featuring guest authors; crafting tips and projects; recipes from food editor and sleuthing sidekick Cloris McWerther; and decorating, travel, fashion, health, beauty, and finance tips from the rest of the American Woman editors.

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Tuesday, November 30, 2010


Ever grate up zucchini for zucchini bread and find that one jumbo zucchini gives you way to much, even for several loaves? Today Cloris has a recipe for zucchini fritters. Quick, easy, and a great side dish to serve with hamburgers or chicken. Plus, they’re far more nutritious than potato pancakes. Enjoy! -- AP

(serves 4)

2 cups coarsely grated zucchini
1/2 cup chopped onion
3 beaten eggs
1/4 cup whole wheat flour
1/4 tsp. garlic powder
1/2 tsp. paprika
1 tsp. dried dill
1/2 tsp. salt
olive oil

Mix together all ingredients except the olive oil. Heat olive oil in skillet on medium heat. Drop zucchini mixture by the tablespoon full into oil. Cook until golden brown on one side. Turn. Cook remaining side.

Yum! Cloris tells me these can be served with applesauce, sour cream, or spaghetti sauce and grated parmesan cheese, depending on your mood and main dish. What do you think, readers? Let's hear from you. Post a comment to be entered in this week's drawing for a book from our Book Club Friday guest author. -- AP

Monday, November 29, 2010


Today, more quick-to-make Christmas gift ideas for those of you first starting to think about your crafting projects for the holidays.

*Make drawstring bags from holiday fabric for odd-shaped gifts. Decorate with appliqués or fabric paint. The bags can be used afterwards for travel bags, laundry bags, organizers, or pajama bags, depending on the size.

*Or just make a variety of different size drawstring bags as a gift for a student or someone who travels frequently. Choose a print fabric which reflects the personality of the recipient, perhaps a dinosaur print for a nephew who is studying paleontology, a sports print for your brother-in-law who coaches Little League, or a romantic floral for your cousin who loves Victoriana.

*Giving candy, nuts, gourmet coffee or jam as a gift? Glue a length of gathered fabric or lace around the top edge of a basket and place the items in it.

*For quick and easy ornaments that children can make and give as gifts, cut out basic Christmas shapes from felt, using cookie cutters for patterns. Have the children decorate the shapes with scraps of rickrack, lace, sequins, buttons, yarn, and glitter. Attach a piece of yarn for hanging.

*For the quilter on your gift list, make a pin cushion from a mini-quilt square. Fill with kitty litter, sand, or sawdust. Place in a lace-edged basket with a selection of “fat quarter,” quilting thread, and assorted notions.

*Purchase solid colored stockinet stitch knit caps and duplicate stitch a small design to the front band. Repeat the design at the ends of a matching scarf and the tops of matching mittens or gloves.

*Giving homemade jam as a gift? Cut circles of Christmas print fabric. Trim edges with lace, and tie around the tops of jars with silver or gold ribbon. Add small jingle bells to the ends of the ribbon.

*Sewing a holiday outfit for a special child? Use the fabric scraps to make a matching outfit for the child’s favorite doll or stuffed animal.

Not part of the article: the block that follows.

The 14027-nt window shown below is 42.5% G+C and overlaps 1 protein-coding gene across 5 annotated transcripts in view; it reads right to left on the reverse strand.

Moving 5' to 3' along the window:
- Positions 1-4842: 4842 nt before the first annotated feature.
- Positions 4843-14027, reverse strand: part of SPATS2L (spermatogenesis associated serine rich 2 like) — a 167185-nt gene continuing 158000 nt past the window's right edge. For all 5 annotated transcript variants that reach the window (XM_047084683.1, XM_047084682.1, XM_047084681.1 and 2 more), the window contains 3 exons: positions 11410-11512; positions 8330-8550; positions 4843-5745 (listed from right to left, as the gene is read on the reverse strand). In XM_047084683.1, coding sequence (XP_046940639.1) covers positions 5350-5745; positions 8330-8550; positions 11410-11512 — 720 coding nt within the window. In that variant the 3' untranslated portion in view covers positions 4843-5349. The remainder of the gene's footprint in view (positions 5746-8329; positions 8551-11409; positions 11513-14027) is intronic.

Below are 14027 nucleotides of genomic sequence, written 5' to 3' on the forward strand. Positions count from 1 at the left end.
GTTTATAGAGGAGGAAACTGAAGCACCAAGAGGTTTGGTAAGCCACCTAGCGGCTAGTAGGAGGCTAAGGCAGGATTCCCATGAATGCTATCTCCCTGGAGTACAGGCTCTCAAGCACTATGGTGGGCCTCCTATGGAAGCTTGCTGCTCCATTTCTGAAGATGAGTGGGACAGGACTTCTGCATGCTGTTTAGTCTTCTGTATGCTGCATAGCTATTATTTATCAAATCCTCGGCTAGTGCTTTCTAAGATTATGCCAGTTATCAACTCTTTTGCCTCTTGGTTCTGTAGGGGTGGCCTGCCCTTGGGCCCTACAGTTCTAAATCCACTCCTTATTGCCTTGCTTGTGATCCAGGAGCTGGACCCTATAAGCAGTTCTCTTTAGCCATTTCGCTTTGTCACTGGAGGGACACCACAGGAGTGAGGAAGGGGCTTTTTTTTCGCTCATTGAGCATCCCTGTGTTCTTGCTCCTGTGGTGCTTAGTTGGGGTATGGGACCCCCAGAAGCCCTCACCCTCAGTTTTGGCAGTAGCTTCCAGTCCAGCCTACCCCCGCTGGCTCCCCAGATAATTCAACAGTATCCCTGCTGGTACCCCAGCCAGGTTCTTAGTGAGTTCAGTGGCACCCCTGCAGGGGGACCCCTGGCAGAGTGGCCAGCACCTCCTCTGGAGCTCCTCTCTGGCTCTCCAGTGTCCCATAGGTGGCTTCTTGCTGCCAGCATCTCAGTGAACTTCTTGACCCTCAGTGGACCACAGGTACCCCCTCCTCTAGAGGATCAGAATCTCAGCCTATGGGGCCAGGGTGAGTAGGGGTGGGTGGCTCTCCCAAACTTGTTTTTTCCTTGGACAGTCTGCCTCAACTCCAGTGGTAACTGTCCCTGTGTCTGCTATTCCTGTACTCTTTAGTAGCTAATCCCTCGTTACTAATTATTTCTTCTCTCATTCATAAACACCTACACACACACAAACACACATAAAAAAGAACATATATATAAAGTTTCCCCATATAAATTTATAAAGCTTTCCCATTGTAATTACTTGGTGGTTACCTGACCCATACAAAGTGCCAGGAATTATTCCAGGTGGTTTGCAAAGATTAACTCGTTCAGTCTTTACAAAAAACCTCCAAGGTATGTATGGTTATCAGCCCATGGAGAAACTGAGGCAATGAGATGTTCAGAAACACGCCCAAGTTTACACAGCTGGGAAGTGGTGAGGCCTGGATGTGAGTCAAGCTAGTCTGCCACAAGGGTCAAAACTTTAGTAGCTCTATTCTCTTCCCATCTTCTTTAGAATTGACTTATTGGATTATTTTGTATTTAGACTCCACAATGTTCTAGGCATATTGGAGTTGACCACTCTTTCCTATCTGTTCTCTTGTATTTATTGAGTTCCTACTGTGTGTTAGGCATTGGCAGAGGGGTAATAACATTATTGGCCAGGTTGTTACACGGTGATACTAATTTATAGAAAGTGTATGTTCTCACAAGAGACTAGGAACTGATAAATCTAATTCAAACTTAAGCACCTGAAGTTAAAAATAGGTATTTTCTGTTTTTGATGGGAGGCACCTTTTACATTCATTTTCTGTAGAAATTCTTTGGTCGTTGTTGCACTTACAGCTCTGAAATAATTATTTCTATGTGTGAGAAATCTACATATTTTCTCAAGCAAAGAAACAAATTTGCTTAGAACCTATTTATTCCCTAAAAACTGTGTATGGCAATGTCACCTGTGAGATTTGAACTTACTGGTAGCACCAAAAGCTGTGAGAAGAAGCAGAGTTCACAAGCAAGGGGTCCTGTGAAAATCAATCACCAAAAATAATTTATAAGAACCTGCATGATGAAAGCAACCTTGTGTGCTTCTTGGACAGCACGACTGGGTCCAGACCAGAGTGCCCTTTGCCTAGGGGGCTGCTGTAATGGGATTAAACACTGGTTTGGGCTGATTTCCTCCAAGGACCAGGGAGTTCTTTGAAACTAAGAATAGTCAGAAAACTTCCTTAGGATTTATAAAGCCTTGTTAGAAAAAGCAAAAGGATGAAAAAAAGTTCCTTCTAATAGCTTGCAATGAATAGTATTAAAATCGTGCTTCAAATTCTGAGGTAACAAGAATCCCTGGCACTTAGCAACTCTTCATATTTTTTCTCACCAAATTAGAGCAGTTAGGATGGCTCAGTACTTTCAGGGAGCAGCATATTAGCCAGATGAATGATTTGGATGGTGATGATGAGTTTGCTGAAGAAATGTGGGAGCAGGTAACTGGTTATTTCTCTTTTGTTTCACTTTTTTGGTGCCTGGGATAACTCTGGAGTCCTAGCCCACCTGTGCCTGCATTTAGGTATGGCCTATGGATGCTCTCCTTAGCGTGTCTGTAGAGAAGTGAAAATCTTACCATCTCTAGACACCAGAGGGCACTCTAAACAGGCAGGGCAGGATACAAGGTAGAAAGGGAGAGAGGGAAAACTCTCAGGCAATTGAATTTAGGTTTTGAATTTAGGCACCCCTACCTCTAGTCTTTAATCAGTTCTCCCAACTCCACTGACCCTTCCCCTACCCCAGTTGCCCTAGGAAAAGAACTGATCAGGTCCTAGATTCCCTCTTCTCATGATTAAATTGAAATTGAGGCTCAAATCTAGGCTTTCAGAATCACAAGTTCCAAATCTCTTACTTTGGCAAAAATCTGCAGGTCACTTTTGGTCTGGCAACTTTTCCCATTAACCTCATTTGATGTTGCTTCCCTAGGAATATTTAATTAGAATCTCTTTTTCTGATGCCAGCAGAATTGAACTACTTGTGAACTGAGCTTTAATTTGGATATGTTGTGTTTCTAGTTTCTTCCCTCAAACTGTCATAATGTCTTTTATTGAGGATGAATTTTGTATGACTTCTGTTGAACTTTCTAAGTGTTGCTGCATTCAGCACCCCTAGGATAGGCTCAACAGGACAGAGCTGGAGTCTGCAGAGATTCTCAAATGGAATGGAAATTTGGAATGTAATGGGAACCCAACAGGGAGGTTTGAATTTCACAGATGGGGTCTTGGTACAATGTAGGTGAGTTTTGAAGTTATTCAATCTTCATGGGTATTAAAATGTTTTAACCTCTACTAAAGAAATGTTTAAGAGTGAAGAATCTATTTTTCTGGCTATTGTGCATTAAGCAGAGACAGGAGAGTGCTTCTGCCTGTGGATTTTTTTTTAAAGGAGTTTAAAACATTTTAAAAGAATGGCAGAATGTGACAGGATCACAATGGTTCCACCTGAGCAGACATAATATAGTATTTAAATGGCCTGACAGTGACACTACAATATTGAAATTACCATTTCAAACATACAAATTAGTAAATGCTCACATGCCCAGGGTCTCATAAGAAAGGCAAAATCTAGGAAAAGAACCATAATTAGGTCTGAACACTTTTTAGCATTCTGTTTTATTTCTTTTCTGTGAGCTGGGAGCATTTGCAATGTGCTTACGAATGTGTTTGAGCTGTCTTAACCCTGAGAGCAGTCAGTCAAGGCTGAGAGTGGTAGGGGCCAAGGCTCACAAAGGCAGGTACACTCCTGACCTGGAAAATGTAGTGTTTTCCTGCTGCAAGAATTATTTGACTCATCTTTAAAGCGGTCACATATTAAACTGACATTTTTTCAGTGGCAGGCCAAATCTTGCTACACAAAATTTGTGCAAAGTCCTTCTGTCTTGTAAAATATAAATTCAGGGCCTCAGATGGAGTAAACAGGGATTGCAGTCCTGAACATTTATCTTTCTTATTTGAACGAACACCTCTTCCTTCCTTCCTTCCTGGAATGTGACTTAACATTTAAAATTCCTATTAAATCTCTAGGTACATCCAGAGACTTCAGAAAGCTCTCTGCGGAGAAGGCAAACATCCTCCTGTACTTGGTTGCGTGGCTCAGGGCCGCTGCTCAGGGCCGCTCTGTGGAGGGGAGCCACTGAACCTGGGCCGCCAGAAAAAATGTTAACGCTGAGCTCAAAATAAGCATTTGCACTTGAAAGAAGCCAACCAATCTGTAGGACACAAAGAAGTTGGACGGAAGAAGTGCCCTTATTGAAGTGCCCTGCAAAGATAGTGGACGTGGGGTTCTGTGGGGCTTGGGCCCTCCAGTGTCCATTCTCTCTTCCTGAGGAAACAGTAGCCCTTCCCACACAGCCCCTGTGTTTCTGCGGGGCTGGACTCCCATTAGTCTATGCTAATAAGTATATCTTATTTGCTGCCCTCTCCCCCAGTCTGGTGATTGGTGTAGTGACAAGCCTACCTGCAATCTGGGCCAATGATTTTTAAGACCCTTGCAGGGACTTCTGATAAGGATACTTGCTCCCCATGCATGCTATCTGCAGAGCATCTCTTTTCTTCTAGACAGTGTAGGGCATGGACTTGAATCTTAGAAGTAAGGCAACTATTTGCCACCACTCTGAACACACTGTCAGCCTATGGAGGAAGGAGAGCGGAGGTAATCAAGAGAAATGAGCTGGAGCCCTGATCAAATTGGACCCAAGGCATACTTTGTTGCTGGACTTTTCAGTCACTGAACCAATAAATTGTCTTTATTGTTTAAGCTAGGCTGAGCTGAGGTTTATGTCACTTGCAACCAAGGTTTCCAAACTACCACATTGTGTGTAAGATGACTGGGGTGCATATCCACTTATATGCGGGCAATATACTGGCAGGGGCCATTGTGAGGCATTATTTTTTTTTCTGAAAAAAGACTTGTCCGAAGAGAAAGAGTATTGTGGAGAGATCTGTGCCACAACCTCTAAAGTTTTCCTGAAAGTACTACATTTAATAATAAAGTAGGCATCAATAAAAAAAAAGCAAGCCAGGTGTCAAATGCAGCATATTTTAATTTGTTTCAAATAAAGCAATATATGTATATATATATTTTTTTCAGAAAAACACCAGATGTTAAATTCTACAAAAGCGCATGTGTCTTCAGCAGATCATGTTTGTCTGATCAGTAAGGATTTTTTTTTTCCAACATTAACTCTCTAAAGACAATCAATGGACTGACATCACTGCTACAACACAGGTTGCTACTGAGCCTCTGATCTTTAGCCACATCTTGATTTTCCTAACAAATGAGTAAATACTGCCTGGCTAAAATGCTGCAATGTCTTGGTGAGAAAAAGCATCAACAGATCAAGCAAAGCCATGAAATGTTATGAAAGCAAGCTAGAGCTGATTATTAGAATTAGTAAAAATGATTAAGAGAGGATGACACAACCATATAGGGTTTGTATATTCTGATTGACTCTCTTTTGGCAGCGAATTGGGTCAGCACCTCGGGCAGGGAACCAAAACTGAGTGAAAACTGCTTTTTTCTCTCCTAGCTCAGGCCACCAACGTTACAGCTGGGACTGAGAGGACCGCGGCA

What kinds of handmade or homemade presents do you give as gifts? Let's hear from you. Post a comment to be entered in this week's drawing for a book from our Book Club Friday guest author. -- AP

Sunday, November 28, 2010


Thanks to all who stopped by this week at Killer Crafts & Crafty Killers. We hope you'll come back often and also tell your friends about us. We have lots of exciting posts and guests planned for the months ahead. I’d also like to thank Susanne Alleyn for being our Book Club Friday guest and offering a copy of PALACE OF JUSTICE to one of our readers who posted a comment this week. The winner this week is Shirley. Shirley, please email your mailing address to me at anastasiapollack@gmail.com. I’ll forward the information to Susanne, and she’ll mail your book to you. Happy reading! -- Anastasia

Thursday, November 25, 2010


Our guest author today at Book Club Friday is Susanne Alleyn. Susanne has had an unwholesome fascination with the French Revolution ever since she read the Classics Illustrated comic book version of A TALE OF TWO CITIES. Her debut novel, A FAR BETTER REST, was a reimagining of that story through the eyes of Sydney Carton. She began writing historical mysteries when she found herself creating a plot suggested by a series of murders that had been committed in Paris in the early 1800’s. PALACE OF JUSTICE is the fourth Aristide Ravel novel, set in the middle of the Reign of Terror. You can read more about Susanne and her books at her website.

Susan is offering a copy of
PALACE OF JUSTICE to one lucky person who posts a comment to the blog this week. -- AP


“Wow! You write novels!” people sometimes exclaim when they meet me. “What are they about?”

“Well, I, um, write historical mysteries . . .” I reply (they perk up, thinking perhaps of a nice medieval whodunit with a sleuthing nun), “. . . set in the French Revolution.” And then I wait for that familiar, baffled expression to flicker across their faces. Because I know that the next question, or at least the next question that they’re dying to ask me, is probably: “Why do you write about such a grim, violent, horrible period of history as the French Revolution? Yuck!” (Insert thought balloon above the questioner, featuring a crude guillotine, some severed heads, and lots of blood.)

Actually, I write about it because I don’t think it’s horrible--or at least not nearly as horrible as two centuries of overwrought pop fiction (plus Hollywood) have made it seem. I write about the French Revolution because, while I’ll be the first to admit that most of it wasn’t a jolly happy funfest, honestly I think it’s a pretty darn cool era to set a mystery in.